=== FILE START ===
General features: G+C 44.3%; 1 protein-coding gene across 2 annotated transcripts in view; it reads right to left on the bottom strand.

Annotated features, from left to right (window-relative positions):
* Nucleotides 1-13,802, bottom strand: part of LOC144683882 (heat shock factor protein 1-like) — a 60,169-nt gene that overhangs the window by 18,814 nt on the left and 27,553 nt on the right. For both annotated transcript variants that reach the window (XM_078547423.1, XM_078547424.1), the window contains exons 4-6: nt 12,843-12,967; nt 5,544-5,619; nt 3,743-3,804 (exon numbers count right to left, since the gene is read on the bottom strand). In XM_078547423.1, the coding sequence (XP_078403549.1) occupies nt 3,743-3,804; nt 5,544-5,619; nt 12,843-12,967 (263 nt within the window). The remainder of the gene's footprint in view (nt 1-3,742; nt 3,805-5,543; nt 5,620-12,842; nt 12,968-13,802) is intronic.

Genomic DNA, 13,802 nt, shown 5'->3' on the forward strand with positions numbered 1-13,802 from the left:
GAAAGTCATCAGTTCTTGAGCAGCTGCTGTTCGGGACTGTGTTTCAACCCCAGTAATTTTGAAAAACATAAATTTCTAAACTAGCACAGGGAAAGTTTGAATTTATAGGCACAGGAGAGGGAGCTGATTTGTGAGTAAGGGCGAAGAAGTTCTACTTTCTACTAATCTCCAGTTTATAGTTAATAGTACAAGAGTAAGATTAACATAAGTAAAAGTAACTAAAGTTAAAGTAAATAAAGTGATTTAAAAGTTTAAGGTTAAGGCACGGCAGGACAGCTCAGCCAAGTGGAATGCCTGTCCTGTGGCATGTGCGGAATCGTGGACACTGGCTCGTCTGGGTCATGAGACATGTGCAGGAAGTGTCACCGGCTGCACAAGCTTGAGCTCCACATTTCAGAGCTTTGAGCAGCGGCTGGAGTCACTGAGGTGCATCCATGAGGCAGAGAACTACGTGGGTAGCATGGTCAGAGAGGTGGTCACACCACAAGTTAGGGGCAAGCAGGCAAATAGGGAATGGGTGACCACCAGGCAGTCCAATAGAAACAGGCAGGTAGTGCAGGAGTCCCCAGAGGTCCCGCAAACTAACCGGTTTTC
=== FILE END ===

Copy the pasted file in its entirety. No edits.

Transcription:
General features: G+C 44.3%; 1 protein-coding gene across 2 annotated transcripts in view; it reads right to left on the bottom strand.

Annotated features, from left to right (window-relative positions):
* Nucleotides 1-13,802, bottom strand: part of LOC144683882 (heat shock factor protein 1-like) — a 60,169-nt gene that overhangs the window by 18,814 nt on the left and 27,553 nt on the right. For both annotated transcript variants that reach the window (XM_078547423.1, XM_078547424.1), the window contains exons 4-6: nt 12,843-12,967; nt 5,544-5,619; nt 3,743-3,804 (exon numbers count right to left, since the gene is read on the bottom strand). In XM_078547423.1, the coding sequence (XP_078403549.1) occupies nt 3,743-3,804; nt 5,544-5,619; nt 12,843-12,967 (263 nt within the window). The remainder of the gene's footprint in view (nt 1-3,742; nt 3,805-5,543; nt 5,620-12,842; nt 12,968-13,802) is intronic.

Genomic DNA, 13,802 nt, shown 5'->3' on the forward strand with positions numbered 1-13,802 from the left:
GAAAGTCATCAGTTCTTGAGCAGCTGCTGTTCGGGACTGTGTTTCAACCCCAGTAATTTTGAAAAACATAAATTTCTAAACTAGCACAGGGAAAGTTTGAATTTATAGGCACAGGAGAGGGAGCTGATTTGTGAGTAAGGGCGAAGAAGTTCTACTTTCTACTAATCTCCAGTTTATAGTTAATAGTACAAGAGTAAGATTAACATAAGTAAAAGTAACTAAAGTTAAAGTAAATAAAGTGATTTAAAAGTTTAAGGTTAAGGCACGGCAGGACAGCTCAGCCAAGTGGAATGCCTGTCCTGTGGCATGTGCGGAATCGTGGACACTGGCTCGTCTGGGTCATGAGACATGTGCAGGAAGTGTCACCGGCTGCACAAGCTTGAGCTCCACATTTCAGAGCTTTGAGCAGCGGCTGGAGTCACTGAGGTGCATCCATGAGGCAGAGAACTACGTGGGTAGCATGGTCAGAGAGGTGGTCACACCACAAGTTAGGGGCAAGCAGGCAAATAGGGAATGGGTGACCACCAGGCAGTCCAATAGAAACAGGCAGGTAGTGCAGGAGTCCCCAGAGGTCCCGCAAACTAACCGGTTTTC